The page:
Evernote presents a dilemma for me: I love it but it’s not HIPAA friendly. This is how I use the app for things concerning clients and can be helpful for people that practice as therapists, psychologist, and related fields of social work!
I use my über-swanky Evernote-branded Moleskine to write my notes in individual and group clinical supervision. In spite of my iPad being banned from those meetings, I keep busy by jotting down things in my notebook during my meetings. I tend to document information that I may need to reference later, facilitates my growth, or requires follow-up.
I’m not one for gimmicks, especially those that don’t work. However, the Evernote Moleskine works great with the mobile apps to scan my pages I not Evernote.
Here is a before/after photo in a room that was dimly lit; the left side is a regular photo taken on my iPhone’s camera and the right side is “scanned” with the note page scanner in Evernote.
Evernote will run optical character recognition (OCR) through my document to look for text! This comes in handy if you want to search for your text later! (Make sure your writing is clear).
Documenting Appropriately For Evernote
Whenever I write anything client-related, I am intentionally vague in these notes. Vague behavior can include:
- Using pseudonyms: If I need to identify a client, I will try to use gender-neutral pronouns or descriptions. Without disparaging my client, sometimes I will refer to him or her as “Dramatica”, “Boundary Deficient”, or try to be witty by using song title that reminds meow the client. I never, ever use their name or initials.
- Limited: I am limited and to-the-point that if the contents of my notebook were to be found outside of my office, my client could not be identified.
- Business only: i.e. Questions that my supervisor wants me to figure out for the case.
Guidance, Tasks, and Self-Reflection
The most profound use of my handwritten notes are to document the rich guidance I receive, in-service lessons of note, tasks that I need to complete, and any self-reflection that may be beneficial to my personal or professional growth.
Not Everything Gets Documented
This blog post was not an infomercial for Moleskine, but it happens to work with a product I really love. That said, I will use my notebook to reflect on the things I have documented – Things that I think are important or relevant. With so much information being thrown at you, it’s a fine art to sift through the mundane and really know what’s important.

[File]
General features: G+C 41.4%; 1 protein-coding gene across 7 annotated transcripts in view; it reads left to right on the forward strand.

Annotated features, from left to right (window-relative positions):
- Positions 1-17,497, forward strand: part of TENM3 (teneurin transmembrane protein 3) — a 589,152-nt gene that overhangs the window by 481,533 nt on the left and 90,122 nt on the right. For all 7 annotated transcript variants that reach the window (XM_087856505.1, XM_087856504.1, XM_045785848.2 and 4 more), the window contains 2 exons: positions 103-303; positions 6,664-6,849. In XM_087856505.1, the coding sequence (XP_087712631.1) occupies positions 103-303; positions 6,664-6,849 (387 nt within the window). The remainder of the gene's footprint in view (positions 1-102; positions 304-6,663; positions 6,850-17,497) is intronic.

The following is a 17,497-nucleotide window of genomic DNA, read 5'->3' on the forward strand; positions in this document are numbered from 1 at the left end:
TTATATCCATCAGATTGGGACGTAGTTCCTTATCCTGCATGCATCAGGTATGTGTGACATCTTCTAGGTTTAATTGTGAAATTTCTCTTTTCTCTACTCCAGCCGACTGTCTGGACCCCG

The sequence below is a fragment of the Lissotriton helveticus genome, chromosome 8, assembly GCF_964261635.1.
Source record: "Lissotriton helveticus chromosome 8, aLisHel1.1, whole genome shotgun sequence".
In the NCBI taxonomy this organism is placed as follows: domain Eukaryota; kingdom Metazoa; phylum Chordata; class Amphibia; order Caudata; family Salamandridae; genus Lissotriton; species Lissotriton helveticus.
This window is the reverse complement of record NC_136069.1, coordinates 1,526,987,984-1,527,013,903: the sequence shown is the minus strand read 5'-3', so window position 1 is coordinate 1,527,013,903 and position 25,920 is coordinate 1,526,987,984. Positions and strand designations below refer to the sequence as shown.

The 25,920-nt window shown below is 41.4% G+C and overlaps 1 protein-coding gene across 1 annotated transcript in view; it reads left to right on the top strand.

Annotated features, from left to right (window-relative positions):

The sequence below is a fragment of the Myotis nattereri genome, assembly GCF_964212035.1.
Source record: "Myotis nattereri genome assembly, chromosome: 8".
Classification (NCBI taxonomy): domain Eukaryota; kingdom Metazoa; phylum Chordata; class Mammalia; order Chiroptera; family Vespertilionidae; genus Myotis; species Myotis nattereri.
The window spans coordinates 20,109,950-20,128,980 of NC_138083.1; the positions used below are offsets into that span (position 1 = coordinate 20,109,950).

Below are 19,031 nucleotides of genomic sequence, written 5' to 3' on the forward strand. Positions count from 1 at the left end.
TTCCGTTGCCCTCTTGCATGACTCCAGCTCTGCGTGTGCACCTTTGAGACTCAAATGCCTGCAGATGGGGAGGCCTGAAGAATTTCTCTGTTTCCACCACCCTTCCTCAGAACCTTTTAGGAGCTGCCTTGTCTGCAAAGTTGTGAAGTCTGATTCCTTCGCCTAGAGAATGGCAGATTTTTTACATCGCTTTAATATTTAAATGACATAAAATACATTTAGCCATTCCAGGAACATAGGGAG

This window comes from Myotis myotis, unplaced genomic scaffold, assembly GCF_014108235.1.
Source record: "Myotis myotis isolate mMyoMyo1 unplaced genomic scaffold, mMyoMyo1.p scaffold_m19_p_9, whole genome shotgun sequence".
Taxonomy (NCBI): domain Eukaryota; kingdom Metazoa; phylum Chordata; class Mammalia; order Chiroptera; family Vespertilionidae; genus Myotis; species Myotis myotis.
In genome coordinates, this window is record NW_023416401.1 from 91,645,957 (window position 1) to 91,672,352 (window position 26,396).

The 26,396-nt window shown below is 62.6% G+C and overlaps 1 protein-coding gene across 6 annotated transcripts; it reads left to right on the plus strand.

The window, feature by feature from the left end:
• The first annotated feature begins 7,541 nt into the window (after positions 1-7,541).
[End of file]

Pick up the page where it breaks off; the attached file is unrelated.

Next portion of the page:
I would say, “pay attention to your feelings, and write down what you think you need to document”. Take that advice and just know that you will get to a point where you will probably that start managing your time better, i.e. writing down only those things that are worthy of your time to write down.
Not Everything Gets Scanned
When I talk about scanning in this post, I refer to the Evernote app on my mobile devices to take a picture of my notebook page(s).
Sometimes I scan everything – don’t judge me for being a digital hoarder! I’ll then put a line through the page in my notebook in pencil to indicate that I’m done with the page.
Sometimes I don’t scan everything, still putting that line through the page with pencil (to erase it later if I need to). This is my way of telling myself that I’ve reviewed the page and that I have processed it – I either scanned it or I didn’t.
Process: In Review
- Scan the page into Evernote; the app has a smart camera that scans my page to the app.
- Cross out the note in my Moleskine (with Pencil); after the note has updated to Evernote and I’ve filed it.
- Search for the note when I need it.
- Text Recognition will bring back my note in search.
So that’s how I use Evernote to document client activity: short, brief, non-specific, and focused on my personal/professional growth and development!
- I do not work for Evernote, but I am a Fanboy-for-Life
- By clicking on the various links I’ve posted for you to sign up for Evernote, I get something referral points, which I can redeem in these ways.
Evernote is a tool helps me tremendously to learn, reflect, and become a better me. How will you use it?